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Parenting the Terrible Twos Tips

Parenting the Terrible Twos Tips – The “terrible twos” are associated with a child’s temper tantrums and manipulation – but are the terrible twos a myth?

More important, how can parents use this phase of toddler development as a way to promote a child’s independence moving forward? Or, is there a way to turn the “terrible twos” into “the tremendous twos”?

Dr. Frans Plooij, PHD is the author of The Wonder Weeks, an easy-to-understand guide to children’s mental and physical growth phases. I had a chance to interview Dr. Plooij to learn some parenting the terrible twos tips.

Parenting the Terrible Twos Tips

Lisa LaGrou of Oakland County Moms dot com – Kids have such different personalities, and many parents claim that their child just has that type of personality. Is it possible that some kids are pre-dispositioned for this type of behavior?

Dr. Frans Plooij, PHD, author of The Wonder Weeks – Claiming a certain type of personality and assuming predispositioning are just a lame excuse for not doing anything and looking the other way. On page 362 of the book the Wonder Weeks concerning the leap into the World of Principles around the age of 15 months one can read about learning the rules:
“Whining and whimpering to get one’s way, childish behavior like constantly needing to be entertained and always wanting a pacifier, being messy without any cause, not being careful and expressly hurting others, going out of the way to be bad – you probably wonder if you’re the only one that is having such trouble with your little one’s behavior. No, certainly not. Your toddler is no longer a baby. Time has come to lay down some ground rules. Your toddler is ready for you to start asking and expecting more from her. What’s more: she is searching for these boundaries. Now that she has entered the world of principles, she yearns for rules. She is looking for chances to familiarize herself with them. Just as she must satisfy her appetite by eating, so too she must satisfy this yearning for rules. Most rules she will only discover if they are presented to her by you. Social rules in particular are important. You must show her what is acceptable and what is not acceptable socially. There is no harm in laying down the law. On the contrary, you owe it to her, and who better to do so than someone who loves her?”

Lisa LaGrou of Oakland County Moms dot com – What is the biggest mistake you see parents make that actually encourages the terrible twos instead of parenting the terrible twos?

Dr. Frans Plooij, PHD, author of The Wonder Weeks – Not laying down the law and being too permissive from 15 months onwards.

Lisa LaGrou of Oakland County Moms dot com – What is actually happening when a child goes through this phase? Is it a matter of “pushing Mommy’s buttons” or is there a bigger meaning/message?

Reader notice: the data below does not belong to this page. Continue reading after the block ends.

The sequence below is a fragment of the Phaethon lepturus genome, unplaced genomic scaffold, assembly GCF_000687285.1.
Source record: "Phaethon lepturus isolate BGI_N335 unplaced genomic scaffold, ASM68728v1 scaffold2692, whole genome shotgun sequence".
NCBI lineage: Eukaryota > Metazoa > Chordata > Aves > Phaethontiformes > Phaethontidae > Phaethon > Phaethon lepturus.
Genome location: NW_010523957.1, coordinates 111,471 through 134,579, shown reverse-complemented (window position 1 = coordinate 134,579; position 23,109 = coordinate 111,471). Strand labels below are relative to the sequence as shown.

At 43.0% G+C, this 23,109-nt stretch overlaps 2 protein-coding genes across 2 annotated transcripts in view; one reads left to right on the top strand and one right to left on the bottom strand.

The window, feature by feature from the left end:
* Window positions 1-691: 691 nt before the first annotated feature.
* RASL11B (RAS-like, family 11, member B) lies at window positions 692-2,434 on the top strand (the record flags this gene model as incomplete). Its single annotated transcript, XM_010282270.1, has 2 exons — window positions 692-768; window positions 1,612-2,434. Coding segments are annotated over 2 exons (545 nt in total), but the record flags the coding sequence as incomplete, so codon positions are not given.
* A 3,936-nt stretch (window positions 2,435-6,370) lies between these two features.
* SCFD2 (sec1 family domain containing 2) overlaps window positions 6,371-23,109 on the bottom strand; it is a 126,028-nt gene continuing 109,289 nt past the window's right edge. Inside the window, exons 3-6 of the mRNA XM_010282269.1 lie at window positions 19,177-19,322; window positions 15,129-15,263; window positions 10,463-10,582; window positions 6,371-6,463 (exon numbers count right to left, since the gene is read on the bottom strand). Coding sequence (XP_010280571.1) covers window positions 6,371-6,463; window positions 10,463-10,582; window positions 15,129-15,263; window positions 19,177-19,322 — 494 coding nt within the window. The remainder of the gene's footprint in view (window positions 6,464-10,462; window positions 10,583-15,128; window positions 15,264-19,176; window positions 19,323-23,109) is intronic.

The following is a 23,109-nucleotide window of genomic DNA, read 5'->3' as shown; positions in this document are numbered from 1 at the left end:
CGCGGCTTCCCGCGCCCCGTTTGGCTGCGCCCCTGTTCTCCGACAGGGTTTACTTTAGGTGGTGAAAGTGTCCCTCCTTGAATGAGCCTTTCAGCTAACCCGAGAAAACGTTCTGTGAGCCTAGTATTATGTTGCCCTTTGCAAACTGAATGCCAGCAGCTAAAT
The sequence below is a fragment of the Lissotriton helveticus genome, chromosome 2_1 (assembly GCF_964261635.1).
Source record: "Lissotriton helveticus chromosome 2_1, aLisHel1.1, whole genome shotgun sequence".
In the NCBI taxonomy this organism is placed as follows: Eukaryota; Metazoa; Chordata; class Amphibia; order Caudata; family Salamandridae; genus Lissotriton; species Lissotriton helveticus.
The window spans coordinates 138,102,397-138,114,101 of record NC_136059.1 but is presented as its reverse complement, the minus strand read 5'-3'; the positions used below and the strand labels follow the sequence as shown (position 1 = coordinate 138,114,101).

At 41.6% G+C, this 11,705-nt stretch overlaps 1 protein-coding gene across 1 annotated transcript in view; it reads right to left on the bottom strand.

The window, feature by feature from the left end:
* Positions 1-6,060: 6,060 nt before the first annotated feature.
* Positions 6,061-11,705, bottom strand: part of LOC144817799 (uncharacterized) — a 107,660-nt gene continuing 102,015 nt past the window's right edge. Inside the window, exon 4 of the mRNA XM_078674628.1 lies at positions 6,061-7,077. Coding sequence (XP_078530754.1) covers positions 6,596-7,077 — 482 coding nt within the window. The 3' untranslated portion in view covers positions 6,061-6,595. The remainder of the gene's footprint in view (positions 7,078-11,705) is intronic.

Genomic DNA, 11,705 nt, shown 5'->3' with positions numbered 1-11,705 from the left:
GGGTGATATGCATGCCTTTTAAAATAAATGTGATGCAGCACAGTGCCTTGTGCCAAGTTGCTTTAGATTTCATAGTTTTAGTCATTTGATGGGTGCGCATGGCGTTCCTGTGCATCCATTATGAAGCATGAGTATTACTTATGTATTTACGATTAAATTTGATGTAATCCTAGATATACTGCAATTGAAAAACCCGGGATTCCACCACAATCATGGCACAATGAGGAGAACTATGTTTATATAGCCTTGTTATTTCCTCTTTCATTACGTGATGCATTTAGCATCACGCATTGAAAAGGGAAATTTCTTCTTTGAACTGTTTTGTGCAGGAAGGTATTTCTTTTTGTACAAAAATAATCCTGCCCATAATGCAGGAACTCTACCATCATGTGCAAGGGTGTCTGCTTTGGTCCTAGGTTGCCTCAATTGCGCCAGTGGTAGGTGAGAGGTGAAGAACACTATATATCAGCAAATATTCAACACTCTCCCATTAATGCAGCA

Dr. Frans Plooij, PHD, author of The Wonder Weeks: The bigger picture behind “pushing Mommy’s buttons” is the fact that your toddler is entering the world of principles around 15 months and the world of systems around 17 months. Around 15 months your toddlers starts to yearn for rules and around 17 months he starts to develop (among other things) a notion of self and a conscience or, in other words, a system of rules. This can be observed in daily life in a rich variety of behaviors and interactions. These are described in chapters 11 and 12 in the book the Wonder Weeks. On page 442 one can read: “Concepts at the systems and principle level are more easily formed than that they are changed. Children learn them by observing their surroundings and then start to use them themselves. Sometimes adults place emphasis on certain system concepts. This is a textbook example of socialization and upbringing.”

Lisa LaGrou of Oakland County Moms dot com – What can parents do before, during, and after these episodes to improve the situation?

Dr. Frans Plooij, PHD, author of The Wonder Weeks – Before the ninth and tenth leaps give your baby a basic feeling state of safety and a warm attachment. Small babies cannot be spoiled and safely attached children tend to listen better to their parents.

During the difficult phases be supportive and understanding, knowing it has a reason and it will pass.


After the difficult phase of the tenth leap (a good 18 months) most toddlers become a little less troublesome than they were, although their budding notion of self and a tendency to want get their own way and the struggle for power are not making it any easier. However, those behaviors make them troublesome in a different way. They are not difficult in the sense of the three C’s: CRYING, CLINGINESS and CRANKINESS. They are occasionally just plain irritating. The trick is to place yourself above it all. Stop and count to ten, remember that your little darling is progressing and do your best to manage the situation. After all, this is a very good opportunity to phase in some rules of conduct for your toddler so he learns that the world doesn’t revolve around him, and that he must take others into account as well.

drplooij620x350ABOUT DR. FRANS PLOOIJ
Dr. Frans Plooij P.HD is a leading expert on infant mental development and the author of the bestseller The Wonder Weeks. The Wonder Weeks describes your baby’s mental development and help him turn his 10 predictable, great, fussy phases into magical leaps forward. It describes in easy-to-understand terms the incredible developmental changes and regression periods that all babies go through during the first 20 months of their lives. The Wonder Weeks is available online in hard copy as well as in eBook.

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